MOSCOW (Reuters) – Russia said on Monday that a U.S. Congress decision to pass a stopgap funding bill that omitted aid for Kyiv did not indicate that Washington’s multi-billion-dollar support for Ukraine would change anytime soon.
“They will continue their support,” Russian Deputy Foreign Minister Sergei Ryabkov said, according to state news agency TASS. “We should not think that anything has changed: it’s just a show for the public, it’s just noise.”
“Fundamentally, Washington’s focus on supporting its client in Kyiv is not changing,” Ryabkov said.
The United States has committed more than $43.9 billion in security assistance to Ukraine since Russia invaded in February 2022, including missiles, artillery, ammunition and intelligence.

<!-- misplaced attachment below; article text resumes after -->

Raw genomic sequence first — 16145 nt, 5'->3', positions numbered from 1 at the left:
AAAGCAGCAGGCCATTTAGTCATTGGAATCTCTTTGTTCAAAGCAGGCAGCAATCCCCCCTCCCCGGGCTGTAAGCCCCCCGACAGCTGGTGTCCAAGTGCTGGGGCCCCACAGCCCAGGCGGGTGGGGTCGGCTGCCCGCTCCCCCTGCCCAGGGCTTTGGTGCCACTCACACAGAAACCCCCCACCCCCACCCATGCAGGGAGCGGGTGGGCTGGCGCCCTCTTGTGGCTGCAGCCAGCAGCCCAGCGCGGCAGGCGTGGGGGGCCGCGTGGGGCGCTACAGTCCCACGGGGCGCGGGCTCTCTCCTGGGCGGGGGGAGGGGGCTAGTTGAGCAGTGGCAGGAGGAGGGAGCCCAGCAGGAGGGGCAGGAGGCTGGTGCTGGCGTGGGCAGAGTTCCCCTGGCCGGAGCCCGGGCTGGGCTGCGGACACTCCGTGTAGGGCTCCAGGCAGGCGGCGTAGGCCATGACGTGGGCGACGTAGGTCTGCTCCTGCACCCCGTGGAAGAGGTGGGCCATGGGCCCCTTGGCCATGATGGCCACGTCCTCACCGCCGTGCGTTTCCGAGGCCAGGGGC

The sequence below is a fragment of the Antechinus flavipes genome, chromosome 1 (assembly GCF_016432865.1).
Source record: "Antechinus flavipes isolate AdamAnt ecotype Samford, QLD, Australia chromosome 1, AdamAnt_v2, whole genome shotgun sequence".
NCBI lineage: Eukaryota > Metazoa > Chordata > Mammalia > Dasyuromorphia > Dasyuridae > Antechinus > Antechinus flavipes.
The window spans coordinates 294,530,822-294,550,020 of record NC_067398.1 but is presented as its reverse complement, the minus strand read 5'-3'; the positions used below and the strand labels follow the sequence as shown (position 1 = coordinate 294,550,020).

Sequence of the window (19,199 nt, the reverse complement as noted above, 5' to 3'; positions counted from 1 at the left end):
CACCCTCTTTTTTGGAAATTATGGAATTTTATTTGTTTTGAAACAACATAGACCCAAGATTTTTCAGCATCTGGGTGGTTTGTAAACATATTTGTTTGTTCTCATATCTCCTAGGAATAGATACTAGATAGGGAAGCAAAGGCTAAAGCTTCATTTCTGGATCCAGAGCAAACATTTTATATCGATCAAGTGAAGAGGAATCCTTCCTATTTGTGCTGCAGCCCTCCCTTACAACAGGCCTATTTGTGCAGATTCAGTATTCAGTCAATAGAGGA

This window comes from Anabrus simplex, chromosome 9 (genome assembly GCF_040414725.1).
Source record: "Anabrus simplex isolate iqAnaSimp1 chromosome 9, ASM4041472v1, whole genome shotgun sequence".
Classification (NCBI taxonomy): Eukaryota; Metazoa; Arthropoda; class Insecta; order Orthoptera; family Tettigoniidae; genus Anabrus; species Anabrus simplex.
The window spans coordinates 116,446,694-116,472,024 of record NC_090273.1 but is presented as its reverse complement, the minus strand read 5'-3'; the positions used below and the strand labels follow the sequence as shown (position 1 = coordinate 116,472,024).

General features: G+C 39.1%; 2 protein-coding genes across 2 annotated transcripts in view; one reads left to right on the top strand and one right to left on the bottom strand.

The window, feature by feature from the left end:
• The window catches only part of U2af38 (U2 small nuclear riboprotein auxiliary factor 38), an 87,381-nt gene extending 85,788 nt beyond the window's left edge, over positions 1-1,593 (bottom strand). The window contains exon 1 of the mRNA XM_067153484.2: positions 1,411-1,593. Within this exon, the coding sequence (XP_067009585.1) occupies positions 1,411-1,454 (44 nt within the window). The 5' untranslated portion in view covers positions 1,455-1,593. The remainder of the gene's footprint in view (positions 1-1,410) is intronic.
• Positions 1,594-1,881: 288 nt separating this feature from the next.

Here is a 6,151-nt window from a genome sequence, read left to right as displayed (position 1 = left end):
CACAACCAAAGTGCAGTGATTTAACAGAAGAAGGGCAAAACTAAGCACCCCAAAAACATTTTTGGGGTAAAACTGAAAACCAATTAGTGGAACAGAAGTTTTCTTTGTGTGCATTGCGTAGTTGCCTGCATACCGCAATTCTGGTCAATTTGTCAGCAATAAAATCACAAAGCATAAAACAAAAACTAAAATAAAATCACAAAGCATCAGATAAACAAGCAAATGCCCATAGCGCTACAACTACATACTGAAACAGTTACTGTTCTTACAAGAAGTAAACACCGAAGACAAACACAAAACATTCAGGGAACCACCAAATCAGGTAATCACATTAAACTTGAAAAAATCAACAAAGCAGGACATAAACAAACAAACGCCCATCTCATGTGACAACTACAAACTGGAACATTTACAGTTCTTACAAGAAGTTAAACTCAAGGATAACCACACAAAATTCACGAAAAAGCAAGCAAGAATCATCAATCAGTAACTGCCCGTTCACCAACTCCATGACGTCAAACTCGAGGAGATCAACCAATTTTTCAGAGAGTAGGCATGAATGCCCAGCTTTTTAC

President Vladimir Putin says the West will fail in its attempt to defeat Russian forces in Ukraine and has girded the Russian economy for a long war, ramping up weapons production and defence spending.
Ryabkov also said that U.S.-produced missiles previously covered by the now defunct Intermediate-Range Nuclear Forces (INF) treaty could appear in Europe and the Asia-Pacific region.
Washington withdrew from the treaty in 2019. Russia has since said it will not deploy such weapons provided that Washington does not.